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This article reports the efficacy of a brief substance use preventive reintervention for suburban high school students funded by NIAAA. Participants were randomly assigned to receive a brief consultation or control brochure in Fall 2002. Significant positive effects at the 3- and 12-month follow-up have been reported elsewhere. A total of 346 10th- and 12th-grade students were recruited from the original sample for the reintervention study in Fall 2003. Students remained in their originally assigned group and received a brief iterative consultation or control brochure. The same survey was used to collect information on ATOD use and risk/protective factors at all data points. MANCOVAs revealed no group differences 18 months after the initial study baseline. Analysis examining interactions between substance users and nonusers by treatment group indicated significant positive effects for substance-using adolescents who received reintervention. Study limitations, implications, and suggestions for future research are discussed.
According to the National Institute on Alcohol Abuse and Alcoholism (NIAAA), underage drinking is a leading public health problem in the United States, with the majority of adolescents (80%) beginning to drink by the end of high school (NIAAA, 2006). Unfortunately, there is a dearth of effective adolescent substance abuse1 prevention programs available to help mitigate this problem (Skara & Sussman, 2003). While both the World Health Organization (1996) and the Institute of Medicine (1990) recommend brief interventions as an efficacious strategy, most studies have involved adults. Authors of a systematic review of research evaluating the effectiveness of brief interventions with substance-using adolescents concluded that brief interventions were particularly effective in reducing alcohol consumption, but additional research is needed (Tait & Hulse, 2003).
Studies showing the weakening of prevention intervention effects over time have resulted in calls for additional research examining the potential of booster sessions or reinterventions to extend and strengthen initial intervention effects (Connors & Walitzer, 2001; Stanton & Burns, 2003). Booster sessions generally serve to review and expand information and skills learned in initial program sessions, and may go further to provide tailored or iterative feedback. These sessions may be offered a few weeks after the primary intervention or up to a year or more later. Notedly, only a handful of studies have been conducted in the past decade to specifically examine the effect of booster sessions, with very few focusing on adolescent substance use. Only three articles were found that evaluated programs delivered with and without boosters aimed at preventing or decreasing substance use among youth (Dijkstra, Mesters, DcVries, van Breukelen, & Parcel, 1999; Longshore, Ghosh-Dastidar, & Ellickson, 2006; Stanton et al., 2004). All three of these programs were five or more sessions plus the booster. Two of these studies yielded greater behavioral effects for the curriculum plus booster session groups in comparison to the curriculum alone or control groups (Dijkstra et al., 1999; Longshore et al., 2006). The third study showed that in some situations boosters may have enhanced protection, while in others reduced protection, which precluded definitive conclusions regarding their role (Stanton et al., 2004).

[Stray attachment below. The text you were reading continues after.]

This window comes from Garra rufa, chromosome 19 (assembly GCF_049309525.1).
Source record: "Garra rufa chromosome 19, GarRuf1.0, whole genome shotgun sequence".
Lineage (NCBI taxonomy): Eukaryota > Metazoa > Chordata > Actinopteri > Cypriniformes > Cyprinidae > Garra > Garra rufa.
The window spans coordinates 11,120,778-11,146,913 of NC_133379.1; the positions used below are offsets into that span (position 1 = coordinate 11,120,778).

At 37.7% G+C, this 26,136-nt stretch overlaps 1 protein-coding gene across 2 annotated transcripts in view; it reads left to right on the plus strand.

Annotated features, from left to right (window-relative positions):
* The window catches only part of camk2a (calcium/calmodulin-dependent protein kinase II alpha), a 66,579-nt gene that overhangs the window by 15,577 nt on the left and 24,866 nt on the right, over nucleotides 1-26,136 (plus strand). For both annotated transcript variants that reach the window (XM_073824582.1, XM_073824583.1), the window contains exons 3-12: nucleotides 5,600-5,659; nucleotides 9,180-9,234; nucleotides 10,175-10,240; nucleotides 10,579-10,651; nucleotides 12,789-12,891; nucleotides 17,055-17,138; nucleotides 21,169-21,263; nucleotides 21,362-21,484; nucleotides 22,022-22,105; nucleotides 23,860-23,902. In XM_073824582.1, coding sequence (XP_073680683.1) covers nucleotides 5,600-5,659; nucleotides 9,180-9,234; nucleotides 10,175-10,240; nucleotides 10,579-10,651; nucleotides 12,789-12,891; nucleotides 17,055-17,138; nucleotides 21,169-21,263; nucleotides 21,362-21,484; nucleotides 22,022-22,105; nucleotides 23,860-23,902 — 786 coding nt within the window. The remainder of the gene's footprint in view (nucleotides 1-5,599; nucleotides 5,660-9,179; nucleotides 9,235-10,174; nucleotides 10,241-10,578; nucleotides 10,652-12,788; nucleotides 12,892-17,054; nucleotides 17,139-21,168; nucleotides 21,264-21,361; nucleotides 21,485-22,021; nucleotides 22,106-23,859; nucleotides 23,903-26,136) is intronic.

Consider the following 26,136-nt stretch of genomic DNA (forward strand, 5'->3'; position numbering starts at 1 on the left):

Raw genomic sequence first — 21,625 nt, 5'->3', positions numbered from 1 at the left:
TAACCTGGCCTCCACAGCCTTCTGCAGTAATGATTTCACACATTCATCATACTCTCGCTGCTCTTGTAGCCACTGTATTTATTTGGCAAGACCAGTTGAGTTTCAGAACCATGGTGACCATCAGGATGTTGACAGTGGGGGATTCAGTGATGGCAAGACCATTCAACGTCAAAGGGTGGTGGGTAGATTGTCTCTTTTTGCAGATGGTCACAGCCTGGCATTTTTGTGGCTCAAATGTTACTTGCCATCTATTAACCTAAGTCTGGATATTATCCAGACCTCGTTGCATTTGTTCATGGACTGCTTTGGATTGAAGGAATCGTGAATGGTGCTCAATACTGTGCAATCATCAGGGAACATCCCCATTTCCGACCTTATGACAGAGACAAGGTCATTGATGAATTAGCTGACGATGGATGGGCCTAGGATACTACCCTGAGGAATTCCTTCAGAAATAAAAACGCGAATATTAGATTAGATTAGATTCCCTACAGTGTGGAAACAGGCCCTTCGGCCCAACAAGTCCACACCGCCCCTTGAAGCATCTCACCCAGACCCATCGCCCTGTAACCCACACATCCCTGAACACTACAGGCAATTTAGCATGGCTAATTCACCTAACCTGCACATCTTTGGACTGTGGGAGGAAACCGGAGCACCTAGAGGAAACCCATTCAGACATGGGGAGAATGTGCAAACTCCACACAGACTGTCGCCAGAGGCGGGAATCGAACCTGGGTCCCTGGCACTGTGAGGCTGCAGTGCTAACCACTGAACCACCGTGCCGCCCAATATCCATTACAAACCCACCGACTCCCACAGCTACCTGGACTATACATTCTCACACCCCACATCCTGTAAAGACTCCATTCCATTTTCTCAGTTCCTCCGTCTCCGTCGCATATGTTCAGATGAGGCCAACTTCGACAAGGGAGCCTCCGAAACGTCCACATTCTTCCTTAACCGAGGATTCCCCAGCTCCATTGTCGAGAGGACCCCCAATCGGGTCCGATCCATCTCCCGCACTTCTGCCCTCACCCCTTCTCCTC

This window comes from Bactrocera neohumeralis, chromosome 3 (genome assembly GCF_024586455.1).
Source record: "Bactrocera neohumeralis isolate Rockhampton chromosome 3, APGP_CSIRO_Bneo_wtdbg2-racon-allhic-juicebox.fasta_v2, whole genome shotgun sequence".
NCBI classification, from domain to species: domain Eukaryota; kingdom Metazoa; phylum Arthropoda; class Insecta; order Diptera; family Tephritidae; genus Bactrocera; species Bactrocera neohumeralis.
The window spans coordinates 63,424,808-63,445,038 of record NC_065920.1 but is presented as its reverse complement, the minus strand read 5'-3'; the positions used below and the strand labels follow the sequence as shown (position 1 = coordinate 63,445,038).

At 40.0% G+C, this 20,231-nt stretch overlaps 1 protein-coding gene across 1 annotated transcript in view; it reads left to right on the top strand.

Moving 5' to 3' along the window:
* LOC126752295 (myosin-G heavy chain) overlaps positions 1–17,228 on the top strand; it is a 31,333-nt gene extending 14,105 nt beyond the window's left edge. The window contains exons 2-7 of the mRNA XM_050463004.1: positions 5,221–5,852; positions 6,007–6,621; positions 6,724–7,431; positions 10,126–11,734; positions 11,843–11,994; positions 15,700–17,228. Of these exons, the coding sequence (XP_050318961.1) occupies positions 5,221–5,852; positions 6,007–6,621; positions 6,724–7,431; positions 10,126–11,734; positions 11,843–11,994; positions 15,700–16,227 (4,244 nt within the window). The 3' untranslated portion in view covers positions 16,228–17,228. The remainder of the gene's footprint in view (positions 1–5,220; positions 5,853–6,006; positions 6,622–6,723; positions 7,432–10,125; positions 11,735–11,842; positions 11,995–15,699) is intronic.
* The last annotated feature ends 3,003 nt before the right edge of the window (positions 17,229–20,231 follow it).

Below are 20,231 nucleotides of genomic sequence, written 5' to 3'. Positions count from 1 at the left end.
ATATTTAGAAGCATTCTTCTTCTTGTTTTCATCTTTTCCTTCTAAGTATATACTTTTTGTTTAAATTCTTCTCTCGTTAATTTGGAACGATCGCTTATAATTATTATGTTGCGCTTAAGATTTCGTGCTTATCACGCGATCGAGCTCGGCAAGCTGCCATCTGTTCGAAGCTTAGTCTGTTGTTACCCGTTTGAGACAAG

The purpose of this research study was to test the efficacy of a brief, innovative reintervention using fitness and positive image communications for preventing or reducing substance use among adolescents. Results of the initial preventive intervention at the 3- and 12-month follow-up have been reported elsewhere (Werch, Moore, DiClemente, Bledsoe, & Jobli, 2005). The purpose of the reintervention was to reiterate and strengthen the content of the initial preventive intervention, and to permit a rare and direct test of whether or not a brief reintervention would enhance the effects of the initial brief intervention over time. The objectives of this manuscript are to report (1) effects of the brief reintervention at the 18-month follow-up and (2) effects of the brief reintervention for drug-using (past 30-day marijuana, cigarette, and/or “heavy” alcohol use) versus non–drug-using adolescents.
Students from a suburban high school in northeast Florida who participated in the initial longitudinal trial of the multiple behavior intervention Project SPORT through a 12-month follow-up (n = 514) (Werch et al., 2005) were asked to consent to participate in a follow-up pilot trial of a reintervention in Fall 2003. A total of 346 students (67%) from this sample agreed to participate in the study. Table 1 provides baseline demographics and characteristics of the entire sample and by group.
To determine differences between the original sample and the sample for this study, comparison of those who participated with those who did not using original baseline data was conducted. There were four differences on sociodemographic variables. A greater percentage of initial sample participants who dropped out were males (51.9% vs. 35.6% of females, χ2 = 16.15, 1 df, p = .000), in the free/reduced lunch program (57.1% vs. 40.5% not in the program, χ2 = 7.54, 1 df, p = .006), frequently absent from school (60.6% dropped vs. 44.5% of those who reported never being absent, 37.8% rarely, and 49.3% 1–2 per month, χ2 = 10.50, 3 df, p = .015), and not living with both parents (50.8% living with their mother only dropped, as did 44.2% living with father, 66.7% living with other vs. 36.1% living with both parents, χ2 = 16.19, 3 df, p = .001). No differences were found between the initial sample and the current sample on any of the alcohol and drug consumption measures or exercise behavior measures (ps >.05).
After obtaining consents, students who were originally randomized to receive the experimental intervention received a booster in Fall 2003 consisting of an iterative consultation (n = 179), while those who received the minimal intervention control again received a commercially published health brochure (n = 167). Data were collected 18 months after the initial study baseline. Outcome data were collected from participants, assembled by classroom in the school auditorium, by trained project staff following a standardized protocol.